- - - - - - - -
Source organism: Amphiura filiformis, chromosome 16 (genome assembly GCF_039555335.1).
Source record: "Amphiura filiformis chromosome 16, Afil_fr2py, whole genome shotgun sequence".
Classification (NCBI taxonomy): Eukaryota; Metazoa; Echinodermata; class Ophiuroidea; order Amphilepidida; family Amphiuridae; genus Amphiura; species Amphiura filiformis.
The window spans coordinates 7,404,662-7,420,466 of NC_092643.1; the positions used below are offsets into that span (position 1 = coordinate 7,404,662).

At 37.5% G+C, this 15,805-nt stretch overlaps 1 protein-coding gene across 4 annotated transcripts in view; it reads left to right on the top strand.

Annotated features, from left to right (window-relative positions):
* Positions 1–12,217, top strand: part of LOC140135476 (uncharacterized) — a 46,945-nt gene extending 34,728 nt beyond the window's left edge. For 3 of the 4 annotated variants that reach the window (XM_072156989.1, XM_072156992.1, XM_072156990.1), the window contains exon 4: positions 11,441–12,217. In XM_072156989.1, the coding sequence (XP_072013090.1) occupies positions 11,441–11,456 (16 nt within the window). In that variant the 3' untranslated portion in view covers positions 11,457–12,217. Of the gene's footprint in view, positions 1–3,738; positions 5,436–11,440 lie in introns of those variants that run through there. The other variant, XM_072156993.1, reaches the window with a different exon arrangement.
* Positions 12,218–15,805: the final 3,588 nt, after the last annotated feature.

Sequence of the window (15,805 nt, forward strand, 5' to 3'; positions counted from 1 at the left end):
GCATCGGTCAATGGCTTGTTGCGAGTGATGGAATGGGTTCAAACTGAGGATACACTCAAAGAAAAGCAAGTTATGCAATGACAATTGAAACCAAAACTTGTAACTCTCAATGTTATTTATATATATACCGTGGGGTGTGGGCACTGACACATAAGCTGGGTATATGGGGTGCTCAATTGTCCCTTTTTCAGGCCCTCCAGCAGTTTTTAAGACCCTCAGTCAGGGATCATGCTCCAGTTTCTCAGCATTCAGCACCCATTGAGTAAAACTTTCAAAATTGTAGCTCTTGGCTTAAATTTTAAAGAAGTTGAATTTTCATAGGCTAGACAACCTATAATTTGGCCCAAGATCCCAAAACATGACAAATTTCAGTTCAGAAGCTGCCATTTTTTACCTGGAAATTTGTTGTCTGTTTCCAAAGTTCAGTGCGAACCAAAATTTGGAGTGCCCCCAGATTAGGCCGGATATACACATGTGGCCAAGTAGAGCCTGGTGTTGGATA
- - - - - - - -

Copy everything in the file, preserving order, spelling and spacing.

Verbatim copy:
Source organism: Amphiura filiformis, chromosome 16 (genome assembly GCF_039555335.1).
Source record: "Amphiura filiformis chromosome 16, Afil_fr2py, whole genome shotgun sequence".
Classification (NCBI taxonomy): Eukaryota; Metazoa; Echinodermata; class Ophiuroidea; order Amphilepidida; family Amphiuridae; genus Amphiura; species Amphiura filiformis.
The window spans coordinates 7,404,662-7,420,466 of NC_092643.1; the positions used below are offsets into that span (position 1 = coordinate 7,404,662).

At 37.5% G+C, this 15,805-nt stretch overlaps 1 protein-coding gene across 4 annotated transcripts in view; it reads left to right on the top strand.

Annotated features, from left to right (window-relative positions):
* Positions 1–12,217, top strand: part of LOC140135476 (uncharacterized) — a 46,945-nt gene extending 34,728 nt beyond the window's left edge. For 3 of the 4 annotated variants that reach the window (XM_072156989.1, XM_072156992.1, XM_072156990.1), the window contains exon 4: positions 11,441–12,217. In XM_072156989.1, the coding sequence (XP_072013090.1) occupies positions 11,441–11,456 (16 nt within the window). In that variant the 3' untranslated portion in view covers positions 11,457–12,217. Of the gene's footprint in view, positions 1–3,738; positions 5,436–11,440 lie in introns of those variants that run through there. The other variant, XM_072156993.1, reaches the window with a different exon arrangement.
* Positions 12,218–15,805: the final 3,588 nt, after the last annotated feature.

Sequence of the window (15,805 nt, forward strand, 5' to 3'; positions counted from 1 at the left end):
GCATCGGTCAATGGCTTGTTGCGAGTGATGGAATGGGTTCAAACTGAGGATACACTCAAAGAAAAGCAAGTTATGCAATGACAATTGAAACCAAAACTTGTAACTCTCAATGTTATTTATATATATACCGTGGGGTGTGGGCACTGACACATAAGCTGGGTATATGGGGTGCTCAATTGTCCCTTTTTCAGGCCCTCCAGCAGTTTTTAAGACCCTCAGTCAGGGATCATGCTCCAGTTTCTCAGCATTCAGCACCCATTGAGTAAAACTTTCAAAATTGTAGCTCTTGGCTTAAATTTTAAAGAAGTTGAATTTTCATAGGCTAGACAACCTATAATTTGGCCCAAGATCCCAAAACATGACAAATTTCAGTTCAGAAGCTGCCATTTTTTACCTGGAAATTTGTTGTCTGTTTCCAAAGTTCAGTGCGAACCAAAATTTGGAGTGCCCCCAGATTAGGCCGGATATACACATGTGGCCAAGTAGAGCCTGGTGTTGGATA